Thursday, February 12, 2009

Rebuild of Evangelion

So been over a month since my last post, and I'm not even talking about video games? How devious of me.

I remember hearing about the new Evangelion movies over a year ago and flipping out, only to hear that their North American release was indefinitely postponed. Sometime in the last year, that situation apparently changed*, because I just returned from a screening of the first movie, and the short version is that it was awesome.

First, to recap, Rebuild of Evangelion is a trilogy of movies** that retell the original story. That's right, it's not new, post-post-apocalyptic story, it's the same story, again. Now, you might ask, "didn't they already remake the series into a movie, in the form of Evangelion: Death"? Yes, yes they did. There's also the manga, which is different from the series in a couple significant ways, and the NEW manga, which retells the story without any mecha at all. Then Rebirth tried to be a remake of episode 25, but was itself remade again as the first half of End of Eva. So what's with all the remaking?

It's worth remembering that a lot of great art goes through creation and recreation. Some of the greatest haiku poets went through literally dozens of versions of some of their best poems. I'm not talking about drafts, I mean complete, official versions of the poem that they wrote onto paintings (and hung on some nobleman's wall). That's just working with 17 syllables, mind you, so it shouldn't be that surprising that a 13-hour long series has a lot of room for variation.

Ultimately, it comes down to the fact that Evangelion has always been a deeply flawed work. The fact that creators and audiences keep coming back to it, and not to add on new stories, but just to rework and refine the existing story, just shows that there's something buried in it that's so compelling that it shines through the flaws and captivates people. In other words, it's got some pure, unadulterated human condition in there somewhere.

So the first movie, You Are Not Alone, is largely surprising just for how little they've actually changed. I mean, they've redrawn everything from scratch, as far as I'm aware, but sometimes you have to look really close to be sure they did. I'm talking frame-for-frame identical shots in there. A lot of them.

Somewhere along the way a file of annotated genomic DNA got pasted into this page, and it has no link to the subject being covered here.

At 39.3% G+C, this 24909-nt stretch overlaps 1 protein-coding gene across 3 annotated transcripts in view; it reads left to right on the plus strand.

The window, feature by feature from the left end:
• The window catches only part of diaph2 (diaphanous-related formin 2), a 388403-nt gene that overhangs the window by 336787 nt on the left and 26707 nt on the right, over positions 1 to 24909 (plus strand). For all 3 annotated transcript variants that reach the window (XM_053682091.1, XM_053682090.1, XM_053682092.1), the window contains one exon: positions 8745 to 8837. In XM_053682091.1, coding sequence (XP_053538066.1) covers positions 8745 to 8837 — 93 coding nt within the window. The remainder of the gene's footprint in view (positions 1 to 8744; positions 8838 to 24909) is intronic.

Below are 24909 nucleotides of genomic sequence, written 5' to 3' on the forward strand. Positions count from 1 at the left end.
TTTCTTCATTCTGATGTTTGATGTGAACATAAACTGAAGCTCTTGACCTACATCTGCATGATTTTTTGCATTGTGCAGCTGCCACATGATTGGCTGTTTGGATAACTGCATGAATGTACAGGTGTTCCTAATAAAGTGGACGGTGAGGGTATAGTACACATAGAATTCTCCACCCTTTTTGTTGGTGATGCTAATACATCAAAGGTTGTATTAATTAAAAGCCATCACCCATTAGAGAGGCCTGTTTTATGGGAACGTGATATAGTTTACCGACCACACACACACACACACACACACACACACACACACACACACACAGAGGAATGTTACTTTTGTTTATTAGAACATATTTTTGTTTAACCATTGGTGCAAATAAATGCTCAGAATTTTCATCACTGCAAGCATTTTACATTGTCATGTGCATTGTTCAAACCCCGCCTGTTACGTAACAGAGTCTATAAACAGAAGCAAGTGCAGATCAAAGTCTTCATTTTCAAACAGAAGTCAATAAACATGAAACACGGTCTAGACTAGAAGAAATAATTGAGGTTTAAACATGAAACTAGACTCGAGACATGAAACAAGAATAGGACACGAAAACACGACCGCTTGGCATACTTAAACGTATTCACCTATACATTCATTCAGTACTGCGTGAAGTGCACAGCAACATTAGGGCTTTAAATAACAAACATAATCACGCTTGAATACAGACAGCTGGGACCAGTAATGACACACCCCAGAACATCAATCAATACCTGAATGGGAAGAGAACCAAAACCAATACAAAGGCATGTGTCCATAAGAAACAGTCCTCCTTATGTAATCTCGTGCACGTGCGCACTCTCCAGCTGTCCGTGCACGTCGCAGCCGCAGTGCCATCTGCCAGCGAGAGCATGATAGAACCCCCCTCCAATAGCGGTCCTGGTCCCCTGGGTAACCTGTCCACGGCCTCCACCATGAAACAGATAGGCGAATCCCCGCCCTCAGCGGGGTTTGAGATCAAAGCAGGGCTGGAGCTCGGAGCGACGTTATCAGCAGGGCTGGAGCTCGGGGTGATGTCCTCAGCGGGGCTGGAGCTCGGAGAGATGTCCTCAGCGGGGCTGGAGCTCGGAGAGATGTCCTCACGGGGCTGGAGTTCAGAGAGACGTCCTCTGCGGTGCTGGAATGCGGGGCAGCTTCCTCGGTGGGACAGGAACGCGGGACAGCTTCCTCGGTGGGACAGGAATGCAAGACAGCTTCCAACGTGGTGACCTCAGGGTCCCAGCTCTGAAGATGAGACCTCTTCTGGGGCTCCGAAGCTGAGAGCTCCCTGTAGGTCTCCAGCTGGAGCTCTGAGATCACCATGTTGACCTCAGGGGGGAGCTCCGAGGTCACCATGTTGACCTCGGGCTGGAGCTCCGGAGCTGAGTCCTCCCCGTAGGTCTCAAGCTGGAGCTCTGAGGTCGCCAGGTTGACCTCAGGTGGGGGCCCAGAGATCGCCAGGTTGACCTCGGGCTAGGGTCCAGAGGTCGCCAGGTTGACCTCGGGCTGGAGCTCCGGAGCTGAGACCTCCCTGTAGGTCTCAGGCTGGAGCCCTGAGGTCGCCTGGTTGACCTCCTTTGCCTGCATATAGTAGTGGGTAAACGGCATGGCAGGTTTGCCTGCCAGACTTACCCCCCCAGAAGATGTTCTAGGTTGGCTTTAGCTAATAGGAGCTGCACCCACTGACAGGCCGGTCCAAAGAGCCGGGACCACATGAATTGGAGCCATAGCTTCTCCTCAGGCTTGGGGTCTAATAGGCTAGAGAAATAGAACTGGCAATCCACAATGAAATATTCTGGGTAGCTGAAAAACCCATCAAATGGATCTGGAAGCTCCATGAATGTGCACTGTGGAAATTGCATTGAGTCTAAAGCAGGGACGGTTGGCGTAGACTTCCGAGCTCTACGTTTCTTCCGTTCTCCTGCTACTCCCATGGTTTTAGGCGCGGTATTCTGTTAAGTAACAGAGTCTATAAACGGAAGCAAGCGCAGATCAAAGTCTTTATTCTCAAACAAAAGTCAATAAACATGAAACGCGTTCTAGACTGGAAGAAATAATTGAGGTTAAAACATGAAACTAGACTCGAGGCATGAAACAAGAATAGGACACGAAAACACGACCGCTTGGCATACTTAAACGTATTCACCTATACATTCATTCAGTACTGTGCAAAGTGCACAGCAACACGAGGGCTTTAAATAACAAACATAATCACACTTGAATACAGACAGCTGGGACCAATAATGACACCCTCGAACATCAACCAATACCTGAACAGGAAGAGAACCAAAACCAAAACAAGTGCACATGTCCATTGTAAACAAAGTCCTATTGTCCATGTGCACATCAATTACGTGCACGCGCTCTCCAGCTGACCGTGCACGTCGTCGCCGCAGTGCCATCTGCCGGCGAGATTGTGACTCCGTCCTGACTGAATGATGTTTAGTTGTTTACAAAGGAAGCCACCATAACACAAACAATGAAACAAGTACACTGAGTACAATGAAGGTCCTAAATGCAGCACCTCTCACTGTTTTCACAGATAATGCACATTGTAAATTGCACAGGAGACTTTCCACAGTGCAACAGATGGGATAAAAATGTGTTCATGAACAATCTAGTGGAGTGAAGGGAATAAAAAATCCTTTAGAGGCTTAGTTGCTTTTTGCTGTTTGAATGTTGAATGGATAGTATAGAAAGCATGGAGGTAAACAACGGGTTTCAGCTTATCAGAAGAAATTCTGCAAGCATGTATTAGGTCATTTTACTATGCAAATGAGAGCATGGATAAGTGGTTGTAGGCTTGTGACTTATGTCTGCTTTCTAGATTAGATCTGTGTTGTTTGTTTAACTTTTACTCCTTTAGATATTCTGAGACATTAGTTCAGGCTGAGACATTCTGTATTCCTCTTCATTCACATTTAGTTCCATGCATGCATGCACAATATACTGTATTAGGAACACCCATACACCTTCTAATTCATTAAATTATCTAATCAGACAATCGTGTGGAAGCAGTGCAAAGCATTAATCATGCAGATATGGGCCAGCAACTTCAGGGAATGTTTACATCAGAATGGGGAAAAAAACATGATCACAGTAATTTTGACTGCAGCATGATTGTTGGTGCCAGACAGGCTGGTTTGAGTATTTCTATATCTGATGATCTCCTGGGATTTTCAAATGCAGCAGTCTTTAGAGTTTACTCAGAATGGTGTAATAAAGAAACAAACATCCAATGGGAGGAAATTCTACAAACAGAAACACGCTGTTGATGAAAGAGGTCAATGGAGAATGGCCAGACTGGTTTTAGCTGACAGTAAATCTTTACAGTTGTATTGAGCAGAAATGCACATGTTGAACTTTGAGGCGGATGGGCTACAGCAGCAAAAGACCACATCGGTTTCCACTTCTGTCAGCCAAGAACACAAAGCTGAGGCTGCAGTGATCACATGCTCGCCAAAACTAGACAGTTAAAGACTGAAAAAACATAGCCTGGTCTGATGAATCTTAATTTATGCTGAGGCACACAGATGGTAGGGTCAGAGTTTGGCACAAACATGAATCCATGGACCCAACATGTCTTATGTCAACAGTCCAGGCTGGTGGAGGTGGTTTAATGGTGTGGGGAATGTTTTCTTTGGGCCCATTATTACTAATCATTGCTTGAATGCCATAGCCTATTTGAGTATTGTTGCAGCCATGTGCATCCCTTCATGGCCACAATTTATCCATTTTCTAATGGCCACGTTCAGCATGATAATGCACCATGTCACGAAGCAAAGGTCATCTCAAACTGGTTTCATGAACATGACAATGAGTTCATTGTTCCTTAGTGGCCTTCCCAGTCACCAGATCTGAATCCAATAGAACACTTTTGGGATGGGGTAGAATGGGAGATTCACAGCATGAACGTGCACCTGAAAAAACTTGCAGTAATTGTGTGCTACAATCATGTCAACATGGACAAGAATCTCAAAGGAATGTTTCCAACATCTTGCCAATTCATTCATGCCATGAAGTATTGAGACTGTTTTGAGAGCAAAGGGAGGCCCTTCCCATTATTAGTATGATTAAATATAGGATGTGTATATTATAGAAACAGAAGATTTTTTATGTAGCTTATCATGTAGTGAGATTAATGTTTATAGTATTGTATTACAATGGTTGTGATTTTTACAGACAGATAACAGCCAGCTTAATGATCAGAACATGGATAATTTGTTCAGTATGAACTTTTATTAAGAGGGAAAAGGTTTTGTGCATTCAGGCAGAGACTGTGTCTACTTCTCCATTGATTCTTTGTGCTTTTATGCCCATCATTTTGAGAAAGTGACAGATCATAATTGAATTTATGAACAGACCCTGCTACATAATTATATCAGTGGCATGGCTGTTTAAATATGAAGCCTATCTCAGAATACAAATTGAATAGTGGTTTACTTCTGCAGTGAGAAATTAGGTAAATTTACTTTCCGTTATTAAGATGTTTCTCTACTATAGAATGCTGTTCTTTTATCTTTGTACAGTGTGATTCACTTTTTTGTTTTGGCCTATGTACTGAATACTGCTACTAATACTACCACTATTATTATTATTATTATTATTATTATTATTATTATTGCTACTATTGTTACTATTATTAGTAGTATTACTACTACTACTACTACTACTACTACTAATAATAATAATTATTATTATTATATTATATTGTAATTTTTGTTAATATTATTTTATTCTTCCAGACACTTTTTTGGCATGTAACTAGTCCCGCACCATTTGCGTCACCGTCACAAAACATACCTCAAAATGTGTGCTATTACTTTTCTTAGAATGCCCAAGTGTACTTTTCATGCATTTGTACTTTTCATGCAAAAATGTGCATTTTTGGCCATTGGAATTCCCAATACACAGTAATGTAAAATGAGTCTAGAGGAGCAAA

In fact, in the begining, it's an almost overwhelming number of them. I missed the opening credits, but what I saw of the first half-hour felt distinctly like someone had just taken the first episode and given it more aggressive stop-cut editing. Oh yeah, and added a pretty rainbow-lens-flare effect like every 5 minutes. I was never actually much of a fan of the first episode, anyway, so I guess it's not surprising that this part felt like going through the motions.

Fortunately, it gets better fast. I'm not going to go over all the differences, but it definitely starts feeling very different - purer, if you will. The major success of the movie, and clearly an important focus in this retelling, was to make Shinji's character more sympathetic. He's just a little more willful, a little more vocal, and we're given more reflection from the adult characters that takes him from seeming whiny in the show to seeming like a real "epitome of human adolescence" character.

They've also redone the music, which is generally very good, and of course added CG effects (mainly for computer displays and such). The strangest non-change is probably the fact that Shinji is still using a portable cassette player (that's right, not even a CD player, much less an ipod), which is downright anachronistic at this point. Maybe cassette players are just an important object in Hideaki Anno's mind, and I suppose it's true that updating it to an ipod would just doom it to be obsolete again in ten years, but I'll be amused if Asuka makes fun of him for not owning an mp3 player when she shows up. I mean, I guess that shouldn't strike me as a big deal compared to the fact that in the original show, an apocalyptic event occurs in 2000...

And while the CG effects are generally pretty irrelevent to my assessment of the movie (and downright distracting in at least one instance), there's one thing that is made immensely more awesome by the newfanfly CG, and that's Ramiel, the 5th (or in the movie, counted as the 6th) angel. Its basic appearance, as a giant floating 8-sided-die, is the same, but in the movie, every time it attacks, it does so by rearranging itself into some alternate crystaline form that's theoretically better suited to the particular energy beam it's firing at the time. Ramiel was always one of my favorite angels, and now it is officially the coolest godzilla-sized creature to ever attack a Japanese city.

Seriously, I do not recommend pissing that thing off.

-Silent Ellipsis

*Edit: I have since received evidence that it has technically still not been released in the US...
**Edit: Only half correct - there are going to be four movies, apparently, and the first 3 retell the story from the series (the last one is totally new material :O)

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